What’s ahead for interest rates?
While no one really knows, each month the Reserve Bank of Australia’s post-board meeting statements give an indication of what the RBA thinks lies ahead and what changes there are in their in ‘bias.”
Now ANZ Bank have constructed a new research indicator as a measure of the RBA’s bias towards future intrest rate movements called: the RBA Bias Index.
This index signals the likely change in the cash rate over the coming six months (see Figure 1 below).
The most recent post-meeting statements have taken the Index a little above one.
This indicates the RBA’s policy bias is starting to lean in a slightly hawkish direction.
While the ANZ don’t think the signal is yet strong enough to shift their view from ‘on hold,’ the evolution of the RBA’s language clearly bears watching.
RBA COMMUNICATION: JUST WORDS?
Following the global financial crisis, interest rates across the world fell to levels close to or below zero.
The importance of central banks’ communication increased, with forward guidance becoming an additional tool to influence financial market developments and drive expectations.
While the RBA tends to provide less active forward guidance than many central banks, its tone is closely watched by market participants, who look for information that might be useful for predicting future moves in the cash rate.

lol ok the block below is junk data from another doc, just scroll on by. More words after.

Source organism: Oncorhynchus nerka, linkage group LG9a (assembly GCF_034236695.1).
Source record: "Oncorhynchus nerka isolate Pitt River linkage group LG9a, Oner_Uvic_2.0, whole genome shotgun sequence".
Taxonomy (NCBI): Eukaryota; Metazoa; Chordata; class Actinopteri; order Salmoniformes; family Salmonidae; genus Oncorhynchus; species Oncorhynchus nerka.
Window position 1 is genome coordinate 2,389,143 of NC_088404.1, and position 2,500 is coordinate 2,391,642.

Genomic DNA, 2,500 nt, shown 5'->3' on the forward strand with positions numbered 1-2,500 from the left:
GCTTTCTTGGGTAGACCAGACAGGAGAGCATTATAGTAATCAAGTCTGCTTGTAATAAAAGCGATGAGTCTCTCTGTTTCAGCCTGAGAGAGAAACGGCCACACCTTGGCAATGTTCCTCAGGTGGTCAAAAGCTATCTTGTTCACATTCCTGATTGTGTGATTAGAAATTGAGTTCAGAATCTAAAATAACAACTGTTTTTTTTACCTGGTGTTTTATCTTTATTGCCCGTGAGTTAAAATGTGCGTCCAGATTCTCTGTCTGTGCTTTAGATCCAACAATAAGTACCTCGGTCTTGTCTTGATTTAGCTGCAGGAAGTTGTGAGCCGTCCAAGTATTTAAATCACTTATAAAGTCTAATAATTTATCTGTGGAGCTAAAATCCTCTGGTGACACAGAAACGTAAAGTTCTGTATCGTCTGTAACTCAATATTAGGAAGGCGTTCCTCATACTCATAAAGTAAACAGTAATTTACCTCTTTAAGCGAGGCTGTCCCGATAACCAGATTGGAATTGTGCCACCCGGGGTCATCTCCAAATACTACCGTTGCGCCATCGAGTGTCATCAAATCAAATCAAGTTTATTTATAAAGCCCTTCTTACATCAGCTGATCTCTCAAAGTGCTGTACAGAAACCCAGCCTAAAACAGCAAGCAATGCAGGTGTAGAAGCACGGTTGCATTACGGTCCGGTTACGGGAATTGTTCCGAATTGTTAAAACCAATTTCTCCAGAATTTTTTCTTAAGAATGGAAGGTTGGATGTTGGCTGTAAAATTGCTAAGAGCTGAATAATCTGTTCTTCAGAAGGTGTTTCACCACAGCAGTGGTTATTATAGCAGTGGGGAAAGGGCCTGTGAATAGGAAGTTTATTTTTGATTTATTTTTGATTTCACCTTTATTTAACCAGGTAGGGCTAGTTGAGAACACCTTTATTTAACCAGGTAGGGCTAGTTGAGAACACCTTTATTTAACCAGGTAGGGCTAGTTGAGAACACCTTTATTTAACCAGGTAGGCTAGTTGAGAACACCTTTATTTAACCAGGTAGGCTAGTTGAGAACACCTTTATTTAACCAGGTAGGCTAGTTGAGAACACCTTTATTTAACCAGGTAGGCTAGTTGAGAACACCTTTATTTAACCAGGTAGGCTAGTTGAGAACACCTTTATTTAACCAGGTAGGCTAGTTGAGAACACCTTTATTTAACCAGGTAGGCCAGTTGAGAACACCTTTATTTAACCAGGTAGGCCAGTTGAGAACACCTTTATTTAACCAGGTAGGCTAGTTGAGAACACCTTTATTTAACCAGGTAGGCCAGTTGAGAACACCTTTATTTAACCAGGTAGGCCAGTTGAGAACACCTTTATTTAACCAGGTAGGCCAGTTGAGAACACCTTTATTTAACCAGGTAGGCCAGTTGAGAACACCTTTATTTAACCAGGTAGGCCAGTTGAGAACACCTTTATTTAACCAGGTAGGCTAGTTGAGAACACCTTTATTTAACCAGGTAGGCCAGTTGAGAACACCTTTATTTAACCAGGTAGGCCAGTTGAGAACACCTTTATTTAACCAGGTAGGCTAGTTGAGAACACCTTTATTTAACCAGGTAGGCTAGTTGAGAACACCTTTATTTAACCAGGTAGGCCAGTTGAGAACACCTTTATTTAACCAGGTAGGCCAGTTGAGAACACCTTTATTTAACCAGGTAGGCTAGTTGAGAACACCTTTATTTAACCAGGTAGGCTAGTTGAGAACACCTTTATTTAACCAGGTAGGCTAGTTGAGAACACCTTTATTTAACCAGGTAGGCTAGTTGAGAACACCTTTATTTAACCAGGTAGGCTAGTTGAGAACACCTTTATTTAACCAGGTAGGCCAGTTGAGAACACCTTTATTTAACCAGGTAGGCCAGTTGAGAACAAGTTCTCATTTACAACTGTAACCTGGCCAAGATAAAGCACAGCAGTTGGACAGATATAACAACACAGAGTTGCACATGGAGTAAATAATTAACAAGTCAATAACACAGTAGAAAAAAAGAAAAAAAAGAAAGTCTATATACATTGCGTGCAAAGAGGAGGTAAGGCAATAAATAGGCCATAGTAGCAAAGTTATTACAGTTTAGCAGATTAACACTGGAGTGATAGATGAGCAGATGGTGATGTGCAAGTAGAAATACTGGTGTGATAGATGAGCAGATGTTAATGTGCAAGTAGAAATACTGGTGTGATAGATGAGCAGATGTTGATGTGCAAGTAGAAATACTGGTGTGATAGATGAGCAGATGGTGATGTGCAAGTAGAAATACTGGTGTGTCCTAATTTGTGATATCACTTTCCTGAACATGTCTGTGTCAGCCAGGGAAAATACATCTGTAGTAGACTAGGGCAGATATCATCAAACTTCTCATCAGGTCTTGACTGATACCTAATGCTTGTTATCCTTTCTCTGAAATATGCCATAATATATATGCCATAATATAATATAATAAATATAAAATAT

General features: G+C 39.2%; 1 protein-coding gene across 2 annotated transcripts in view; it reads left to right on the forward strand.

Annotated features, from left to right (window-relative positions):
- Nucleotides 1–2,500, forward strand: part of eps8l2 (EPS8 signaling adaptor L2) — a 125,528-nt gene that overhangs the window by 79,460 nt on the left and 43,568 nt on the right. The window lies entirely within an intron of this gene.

In particular, the market looks at the RBA’s wording around its assessment of current economic conditions, the outlook and the balance of risks.
MOVEMENTS IN THE INDEX
Figure 2 below shows the ANZ RBA Bias Index.
It turned lower than 1 in early 2014, bottoming in February last year.
This implies that the RBA’s communication and forward guidance turned progressively more dovish over that period.
Since then, however, the index has progressively increased and is now close to one.
This suggests that the RBA’s rhetoric has slowly turned less ‘dovish’ and it is now broadly neutral.
Part of the recent rise in the index may reflect the change in the RBA Governor and the statements’ increased focus on financial stability issues.
RBA COMMUNICATION LEADS CHANGES
Using this index, the ANZ found some interesting results.
As shown in Figure 3, our semantic score index seems to lead changes in the cash rate by around six months.
This result is confirmed by a formal Granger-causality test based on a VAR with changes in these two variables.
ANZ’s semantic score index is also strongly correlated with changes in market pricing of the RBA outlook, as shown in Figure 4.
Market pricing for the RBA outlook seems to change much earlier than the lead that the signal actually provides, however a Grangercausality test confirmed that our index precedes changes in market pricing of the RBA by around one month.
Source: ANZ Research
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